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Survey challenges EU Commission's findings

An annual biotechnology report reveals opposition to the EU's investigation into competition in the pharmaceutical sector and concern about any consequent reform of the patent system

Intellectual property firm, Marks & Clerk's latest annual biotechnology report reveals opposition to the EU's investigation into competition in the pharmaceutical sector and concern about any consequent reform of the patent system.

The study was based on an international survey of 365 executives across the biotechnology and pharmaceutical sectors and reveals strong disagreement with the Commission's preliminary findings published in November 2008 that the patent system is being used anti-competitively by drug originator ("innovator") companies. 72 per cent fear the enquiry will result in the “significant weakening” of patent protection for biotech companies, deterring funding and innovation. 

According to the research, opinion is divided as to whether the Commission has any basis for investigating alleged anti-competitive practises, with 51 per cent of respondents believing the pharmaceutical industry enquiry has no justification whatsoever. The majority argue against reform of the patent system by way of a solution. 73 per cent dispute the Commission's central claim that the way the patent system is used unfairly favours innovator companies over generics, with 23 per cent supporting patent reform to help generics compete.  80 per cent suggest reforming the system in favour of generics may reduce healthcare costs in the short term, but will undermine drug innovation over the long run.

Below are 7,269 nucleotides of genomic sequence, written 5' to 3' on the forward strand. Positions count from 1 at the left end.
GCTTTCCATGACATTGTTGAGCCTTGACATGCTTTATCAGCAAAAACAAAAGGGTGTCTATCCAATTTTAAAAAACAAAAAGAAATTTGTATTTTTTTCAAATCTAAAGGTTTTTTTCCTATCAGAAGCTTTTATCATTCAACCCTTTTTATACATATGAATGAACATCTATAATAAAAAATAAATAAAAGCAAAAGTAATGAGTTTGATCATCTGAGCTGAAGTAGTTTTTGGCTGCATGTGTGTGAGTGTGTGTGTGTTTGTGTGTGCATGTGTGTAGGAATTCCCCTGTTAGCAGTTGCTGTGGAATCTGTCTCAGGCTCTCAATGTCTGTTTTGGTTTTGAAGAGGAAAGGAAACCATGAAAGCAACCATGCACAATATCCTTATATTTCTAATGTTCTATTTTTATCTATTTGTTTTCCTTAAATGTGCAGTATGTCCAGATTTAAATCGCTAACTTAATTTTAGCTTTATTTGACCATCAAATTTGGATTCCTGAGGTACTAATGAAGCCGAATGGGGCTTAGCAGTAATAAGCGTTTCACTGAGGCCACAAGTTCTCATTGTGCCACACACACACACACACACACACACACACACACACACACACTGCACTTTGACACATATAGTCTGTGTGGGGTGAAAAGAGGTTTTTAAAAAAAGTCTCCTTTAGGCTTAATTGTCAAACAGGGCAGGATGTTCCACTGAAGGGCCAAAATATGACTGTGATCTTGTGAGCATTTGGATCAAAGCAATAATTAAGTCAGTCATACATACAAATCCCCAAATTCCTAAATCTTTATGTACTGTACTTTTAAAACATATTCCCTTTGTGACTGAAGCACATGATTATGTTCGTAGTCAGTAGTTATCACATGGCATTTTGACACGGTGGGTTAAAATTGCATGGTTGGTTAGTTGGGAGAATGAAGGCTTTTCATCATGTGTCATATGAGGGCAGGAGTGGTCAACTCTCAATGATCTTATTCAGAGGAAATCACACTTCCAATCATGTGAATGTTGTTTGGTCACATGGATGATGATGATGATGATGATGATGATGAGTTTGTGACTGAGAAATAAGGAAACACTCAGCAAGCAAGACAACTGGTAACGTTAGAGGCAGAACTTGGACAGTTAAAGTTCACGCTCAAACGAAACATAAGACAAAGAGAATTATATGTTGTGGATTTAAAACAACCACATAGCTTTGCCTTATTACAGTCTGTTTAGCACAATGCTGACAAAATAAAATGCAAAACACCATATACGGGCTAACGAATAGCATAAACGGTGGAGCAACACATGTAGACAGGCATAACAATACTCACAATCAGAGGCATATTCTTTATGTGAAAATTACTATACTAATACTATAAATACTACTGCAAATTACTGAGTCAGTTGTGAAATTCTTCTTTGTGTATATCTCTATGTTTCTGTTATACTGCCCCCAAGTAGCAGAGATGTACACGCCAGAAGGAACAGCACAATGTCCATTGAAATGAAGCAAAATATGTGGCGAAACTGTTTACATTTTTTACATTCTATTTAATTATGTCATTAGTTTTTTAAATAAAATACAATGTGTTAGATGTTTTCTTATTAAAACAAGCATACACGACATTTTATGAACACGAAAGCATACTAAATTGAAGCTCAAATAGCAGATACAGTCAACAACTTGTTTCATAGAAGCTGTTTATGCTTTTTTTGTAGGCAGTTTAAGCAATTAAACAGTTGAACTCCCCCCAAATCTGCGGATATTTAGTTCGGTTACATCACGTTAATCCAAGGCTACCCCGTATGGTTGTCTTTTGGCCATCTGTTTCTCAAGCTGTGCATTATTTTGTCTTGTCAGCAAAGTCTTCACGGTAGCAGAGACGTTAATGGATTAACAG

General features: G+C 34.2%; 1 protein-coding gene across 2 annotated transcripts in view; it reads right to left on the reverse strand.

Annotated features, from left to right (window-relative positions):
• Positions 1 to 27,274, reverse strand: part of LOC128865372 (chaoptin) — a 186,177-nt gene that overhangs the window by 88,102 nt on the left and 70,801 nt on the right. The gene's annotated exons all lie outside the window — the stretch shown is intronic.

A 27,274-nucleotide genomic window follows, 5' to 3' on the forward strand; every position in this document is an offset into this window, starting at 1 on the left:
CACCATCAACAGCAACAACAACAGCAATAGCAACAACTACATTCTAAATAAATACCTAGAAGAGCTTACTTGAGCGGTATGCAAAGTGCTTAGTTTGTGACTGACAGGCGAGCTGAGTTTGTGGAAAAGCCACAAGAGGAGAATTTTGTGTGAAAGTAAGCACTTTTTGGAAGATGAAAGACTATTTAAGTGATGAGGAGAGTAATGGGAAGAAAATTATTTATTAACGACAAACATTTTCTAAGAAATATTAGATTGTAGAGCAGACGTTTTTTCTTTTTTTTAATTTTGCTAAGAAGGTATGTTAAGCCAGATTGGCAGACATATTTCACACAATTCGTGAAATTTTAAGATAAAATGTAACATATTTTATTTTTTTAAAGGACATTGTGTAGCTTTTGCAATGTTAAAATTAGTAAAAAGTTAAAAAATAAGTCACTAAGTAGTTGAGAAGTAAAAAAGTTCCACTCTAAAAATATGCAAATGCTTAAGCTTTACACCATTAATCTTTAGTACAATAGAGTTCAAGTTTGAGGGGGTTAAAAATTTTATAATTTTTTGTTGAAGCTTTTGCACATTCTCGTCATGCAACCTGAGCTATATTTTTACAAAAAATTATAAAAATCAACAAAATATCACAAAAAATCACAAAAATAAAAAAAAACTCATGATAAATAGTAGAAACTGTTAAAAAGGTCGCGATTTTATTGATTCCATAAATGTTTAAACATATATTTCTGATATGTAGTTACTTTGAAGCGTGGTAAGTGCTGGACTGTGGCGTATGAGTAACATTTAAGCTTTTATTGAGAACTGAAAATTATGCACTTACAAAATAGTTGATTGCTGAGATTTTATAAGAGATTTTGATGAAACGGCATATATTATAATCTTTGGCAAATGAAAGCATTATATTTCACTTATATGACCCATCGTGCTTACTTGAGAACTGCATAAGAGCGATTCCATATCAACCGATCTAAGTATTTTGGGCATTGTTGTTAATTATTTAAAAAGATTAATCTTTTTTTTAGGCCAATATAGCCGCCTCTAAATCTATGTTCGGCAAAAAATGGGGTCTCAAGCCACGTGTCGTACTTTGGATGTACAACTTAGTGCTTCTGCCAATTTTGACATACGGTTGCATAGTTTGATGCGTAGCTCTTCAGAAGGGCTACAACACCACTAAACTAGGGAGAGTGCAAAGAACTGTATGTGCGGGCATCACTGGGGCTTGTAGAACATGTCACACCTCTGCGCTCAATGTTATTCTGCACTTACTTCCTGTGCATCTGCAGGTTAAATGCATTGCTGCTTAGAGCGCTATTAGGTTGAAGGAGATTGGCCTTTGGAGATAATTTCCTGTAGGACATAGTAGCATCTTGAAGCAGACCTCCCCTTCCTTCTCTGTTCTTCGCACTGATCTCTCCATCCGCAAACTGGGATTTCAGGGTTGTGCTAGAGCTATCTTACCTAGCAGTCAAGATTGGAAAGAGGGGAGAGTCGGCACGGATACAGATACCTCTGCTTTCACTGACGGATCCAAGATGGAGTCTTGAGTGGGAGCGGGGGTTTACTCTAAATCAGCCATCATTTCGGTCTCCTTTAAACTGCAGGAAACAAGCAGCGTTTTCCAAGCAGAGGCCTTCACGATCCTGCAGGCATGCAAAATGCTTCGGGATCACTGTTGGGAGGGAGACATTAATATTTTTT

The survey results indicate that executives take issue with a number of claims made in the Commission's preliminary findings, particularly in relation to the extent of anti-competitive practises at play within the industry. In its November report, the Commission pointed to an average gap of 3 months between the expiry of originator patents and the market entry of corresponding generic alternatives as evidence, yet 89 per cent of those surveyed claim the time-lag does not automatically indicate that anti-competitive practises are taking place. 

Notably, those that took part in the research are not against the emergence of generic competition. 75 per cent state that the development of generic competition through the promotion of follow-on biologics poses more of a commercial opportunity than a threat to the industry. 

The EU Commission's investigation comes at a time of crisis for the fledging biotechnology industry as a result of increased risk aversion from investors. The research reveals that where capital is available, the terms for funding have deteriorated in the last 12 months. 93 per cent claim that investors are demanding a greater equity stake, or increasingly securing their investment against underlying IP rights. 87 per cent believe it is the small biotechs (which undertake the most speculative R&D into new drug discovery) that are most at risk in the current market. 89 per cent state that the economic climate should result in policymakers strengthening the rewards for innovator firms, not weakening them. 

Gareth Williams, a partner at Marks & Clerk and co-author of the report, comments: "The Commission needs to consider the ramifications for the biotech sector and in particular the small players for whom this is the worst possible time to weaken patent protection. It is grimly ironic that the authorities are considering how to restrict patent activity at the very point the industry finds its patents are the only way of securing the vital funding it needs."

18th May 2009

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